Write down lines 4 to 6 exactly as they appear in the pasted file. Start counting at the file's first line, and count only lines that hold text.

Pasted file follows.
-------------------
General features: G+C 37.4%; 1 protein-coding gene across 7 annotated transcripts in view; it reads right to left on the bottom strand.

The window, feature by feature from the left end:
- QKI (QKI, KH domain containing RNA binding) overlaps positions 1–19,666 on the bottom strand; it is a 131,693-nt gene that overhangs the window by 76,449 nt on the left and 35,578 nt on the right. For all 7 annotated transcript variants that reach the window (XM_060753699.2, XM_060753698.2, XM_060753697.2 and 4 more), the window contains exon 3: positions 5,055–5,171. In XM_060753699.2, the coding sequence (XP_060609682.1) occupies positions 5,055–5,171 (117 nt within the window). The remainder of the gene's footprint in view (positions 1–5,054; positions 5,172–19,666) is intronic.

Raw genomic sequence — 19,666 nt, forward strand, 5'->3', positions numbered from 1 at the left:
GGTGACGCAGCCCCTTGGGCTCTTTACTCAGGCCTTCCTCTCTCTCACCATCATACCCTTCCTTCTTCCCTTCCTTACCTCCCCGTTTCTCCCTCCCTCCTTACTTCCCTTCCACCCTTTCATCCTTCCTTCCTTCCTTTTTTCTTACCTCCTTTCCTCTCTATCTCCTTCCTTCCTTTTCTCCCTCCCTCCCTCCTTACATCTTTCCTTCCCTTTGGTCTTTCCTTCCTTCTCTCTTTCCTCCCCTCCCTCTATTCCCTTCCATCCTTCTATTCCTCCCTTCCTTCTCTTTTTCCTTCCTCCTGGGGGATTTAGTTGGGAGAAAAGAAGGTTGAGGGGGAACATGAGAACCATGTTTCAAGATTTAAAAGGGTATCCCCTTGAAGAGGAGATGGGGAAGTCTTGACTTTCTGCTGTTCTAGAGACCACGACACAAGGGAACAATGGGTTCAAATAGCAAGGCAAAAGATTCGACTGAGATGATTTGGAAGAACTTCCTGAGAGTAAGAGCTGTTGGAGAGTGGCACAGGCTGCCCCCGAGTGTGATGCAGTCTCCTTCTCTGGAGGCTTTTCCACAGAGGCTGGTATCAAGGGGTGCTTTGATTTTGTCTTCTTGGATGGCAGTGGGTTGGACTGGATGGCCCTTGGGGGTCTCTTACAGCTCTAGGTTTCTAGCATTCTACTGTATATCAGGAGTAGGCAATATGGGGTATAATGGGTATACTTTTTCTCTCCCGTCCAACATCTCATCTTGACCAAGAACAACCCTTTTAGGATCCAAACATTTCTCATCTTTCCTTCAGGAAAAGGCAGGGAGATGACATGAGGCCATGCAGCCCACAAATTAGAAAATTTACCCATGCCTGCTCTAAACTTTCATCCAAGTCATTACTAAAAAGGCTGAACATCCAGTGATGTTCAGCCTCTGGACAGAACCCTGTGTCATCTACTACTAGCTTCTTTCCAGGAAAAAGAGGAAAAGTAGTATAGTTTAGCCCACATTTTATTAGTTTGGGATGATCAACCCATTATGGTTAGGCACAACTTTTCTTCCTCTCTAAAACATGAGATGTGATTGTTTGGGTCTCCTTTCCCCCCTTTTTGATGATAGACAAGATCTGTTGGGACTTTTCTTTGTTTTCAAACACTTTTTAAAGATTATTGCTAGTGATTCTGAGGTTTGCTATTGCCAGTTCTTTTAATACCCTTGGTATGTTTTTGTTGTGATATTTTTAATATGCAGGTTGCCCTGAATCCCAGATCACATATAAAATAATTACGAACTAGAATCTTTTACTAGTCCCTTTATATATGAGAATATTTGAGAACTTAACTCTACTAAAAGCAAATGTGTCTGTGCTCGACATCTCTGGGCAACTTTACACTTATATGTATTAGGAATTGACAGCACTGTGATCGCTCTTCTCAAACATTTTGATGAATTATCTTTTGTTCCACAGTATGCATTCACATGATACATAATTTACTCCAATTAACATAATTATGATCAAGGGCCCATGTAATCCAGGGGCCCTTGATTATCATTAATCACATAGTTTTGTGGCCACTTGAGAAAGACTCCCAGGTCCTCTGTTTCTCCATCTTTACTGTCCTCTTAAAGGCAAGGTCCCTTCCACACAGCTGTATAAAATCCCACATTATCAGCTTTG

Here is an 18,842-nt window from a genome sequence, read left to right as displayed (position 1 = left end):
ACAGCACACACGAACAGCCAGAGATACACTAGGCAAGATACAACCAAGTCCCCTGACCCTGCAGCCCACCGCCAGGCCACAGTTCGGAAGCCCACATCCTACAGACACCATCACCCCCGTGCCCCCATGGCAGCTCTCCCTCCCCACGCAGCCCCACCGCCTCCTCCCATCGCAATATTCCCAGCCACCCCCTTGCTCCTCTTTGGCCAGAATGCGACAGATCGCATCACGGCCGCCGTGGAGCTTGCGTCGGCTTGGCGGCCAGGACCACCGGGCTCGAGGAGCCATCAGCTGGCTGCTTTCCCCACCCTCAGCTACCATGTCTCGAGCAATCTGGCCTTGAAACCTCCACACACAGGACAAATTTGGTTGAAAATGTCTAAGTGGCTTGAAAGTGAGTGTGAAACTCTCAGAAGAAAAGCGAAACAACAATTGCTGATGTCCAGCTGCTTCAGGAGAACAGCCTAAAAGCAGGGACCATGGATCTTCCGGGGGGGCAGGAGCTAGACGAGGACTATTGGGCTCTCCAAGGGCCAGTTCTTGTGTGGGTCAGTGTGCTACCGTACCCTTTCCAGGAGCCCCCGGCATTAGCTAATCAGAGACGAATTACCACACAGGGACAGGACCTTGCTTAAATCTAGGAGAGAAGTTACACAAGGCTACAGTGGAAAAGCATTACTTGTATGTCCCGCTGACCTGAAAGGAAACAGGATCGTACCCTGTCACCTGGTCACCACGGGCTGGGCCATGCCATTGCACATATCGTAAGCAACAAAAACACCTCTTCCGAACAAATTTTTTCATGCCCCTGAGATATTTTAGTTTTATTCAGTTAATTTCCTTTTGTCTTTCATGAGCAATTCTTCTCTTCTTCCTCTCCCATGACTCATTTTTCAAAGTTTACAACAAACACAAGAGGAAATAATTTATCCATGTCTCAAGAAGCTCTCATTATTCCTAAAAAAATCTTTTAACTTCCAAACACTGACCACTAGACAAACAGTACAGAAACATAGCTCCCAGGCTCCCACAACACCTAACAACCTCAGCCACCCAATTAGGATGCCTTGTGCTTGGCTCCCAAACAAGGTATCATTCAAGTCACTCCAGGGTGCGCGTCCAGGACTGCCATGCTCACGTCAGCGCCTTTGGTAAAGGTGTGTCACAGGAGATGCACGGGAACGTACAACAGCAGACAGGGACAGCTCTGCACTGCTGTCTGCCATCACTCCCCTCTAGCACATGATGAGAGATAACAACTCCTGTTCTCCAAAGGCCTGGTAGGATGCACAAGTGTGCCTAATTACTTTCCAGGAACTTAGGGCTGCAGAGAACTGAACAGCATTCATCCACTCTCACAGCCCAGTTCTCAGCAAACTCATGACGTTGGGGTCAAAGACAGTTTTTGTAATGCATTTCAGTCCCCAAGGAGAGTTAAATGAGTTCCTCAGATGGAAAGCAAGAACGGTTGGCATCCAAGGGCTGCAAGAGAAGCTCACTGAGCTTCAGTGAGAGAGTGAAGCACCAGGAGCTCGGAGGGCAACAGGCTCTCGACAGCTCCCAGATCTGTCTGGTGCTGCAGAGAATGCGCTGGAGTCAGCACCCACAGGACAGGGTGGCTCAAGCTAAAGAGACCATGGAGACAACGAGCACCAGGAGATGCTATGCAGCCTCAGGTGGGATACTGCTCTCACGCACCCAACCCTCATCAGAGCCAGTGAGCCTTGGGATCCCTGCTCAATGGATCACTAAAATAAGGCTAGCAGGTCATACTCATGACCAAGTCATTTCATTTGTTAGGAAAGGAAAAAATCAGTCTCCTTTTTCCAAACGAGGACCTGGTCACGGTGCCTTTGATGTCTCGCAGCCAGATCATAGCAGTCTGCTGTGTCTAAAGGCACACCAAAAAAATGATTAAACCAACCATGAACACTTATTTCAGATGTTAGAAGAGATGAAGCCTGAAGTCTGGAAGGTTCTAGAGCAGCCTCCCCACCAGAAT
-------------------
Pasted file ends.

Raw genomic sequence — 19,666 nt, forward strand, 5'->3', positions numbered from 1 at the left:
GGTGACGCAGCCCCTTGGGCTCTTTACTCAGGCCTTCCTCTCTCTCACCATCATACCCTTCCTTCTTCCCTTCCTTACCTCCCCGTTTCTCCCTCCCTCCTTACTTCCCTTCCACCCTTTCATCCTTCCTTCCTTCCTTTTTTCTTACCTCCTTTCCTCTCTATCTCCTTCCTTCCTTTTCTCCCTCCCTCCCTCCTTACATCTTTCCTTCCCTTTGGTCTTTCCTTCCTTCTCTCTTTCCTCCCCTCCCTCTATTCCCTTCCATCCTTCTATTCCTCCCTTCCTTCTCTTTTTCCTTCCTCCTGGGGGATTTAGTTGGGAGAAAAGAAGGTTGAGGGGGAACATGAGAACCATGTTTCAAGATTTAAAAGGGTATCCCCTTGAAGAGGAGATGGGGAAGTCTTGACTTTCTGCTGTTCTAGAGACCACGACACAAGGGAACAATGGGTTCAAATAGCAAGGCAAAAGATTCGACTGAGATGATTTGGAAGAACTTCCTGAGAGTAAGAGCTGTTGGAGAGTGGCACAGGCTGCCCCCGAGTGTGATGCAGTCTCCTTCTCTGGAGGCTTTTCCACAGAGGCTGGTATCAAGGGGTGCTTTGATTTTGTCTTCTTGGATGGCAGTGGGTTGGACTGGATGGCCCTTGGGGGTCTCTTACAGCTCTAGGTTTCTAGCATTCTACTGTATATCAGGAGTAGGCAATATGGGGTATAATGGGTATACTTTTTCTCTCCCGTCCAACATCTCATCTTGACCAAGAACAACCCTTTTAGGATCCAAACATTTCTCATCTTTCCTTCAGGAAAAGGCAGGGAGATGACATGAGGCCATGCAGCCCACAAATTAGAAAATTTACCCATGCCTGCTCTAAACTTTCATCCAAGTCATTACTAAAAAGGCTGAACATCCAGTGATGTTCAGCCTCTGGACAGAACCCTGTGTCATCTACTACTAGCTTCTTTCCAGGAAAAAGAGGAAAAGTAGTATAGTTTAGCCCACATTTTATTAGTTTGGGATGATCAACCCATTATGGTTAGGCACAACTTTTCTTCCTCTCTAAAACATGAGATGTGATTGTTTGGGTCTCCTTTCCCCCCTTTTTGATGATAGACAAGATCTGTTGGGACTTTTCTTTGTTTTCAAACACTTTTTAAAGATTATTGCTAGTGATTCTGAGGTTTGCTATTGCCAGTTCTTTTAATACCCTTGGTATGTTTTTGTTGTGATATTTTTAATATGCAGGTTGCCCTGAATCCCAGATCACATATAAAATAATTACGAACTAGAATCTTTTACTAGTCCCTTTATATATGAGAATATTTGAGAACTTAACTCTACTAAAAGCAAATGTGTCTGTGCTCGACATCTCTGGGCAACTTTACACTTATATGTATTAGGAATTGACAGCACTGTGATCGCTCTTCTCAAACATTTTGATGAATTATCTTTTGTTCCACAGTATGCATTCACATGATACATAATTTACTCCAATTAACATAATTATGATCAAGGGCCCATGTAATCCAGGGGCCCTTGATTATCATTAATCACATAGTTTTGTGGCCACTTGAGAAAGACTCCCAGGTCCTCTGTTTCTCCATCTTTACTGTCCTCTTAAAGGCAAGGTCCCTTCCACACAGCTGTATAAAATCCCACATTATCAGCTTTG

Here is an 18,842-nt window from a genome sequence, read left to right as displayed (position 1 = left end):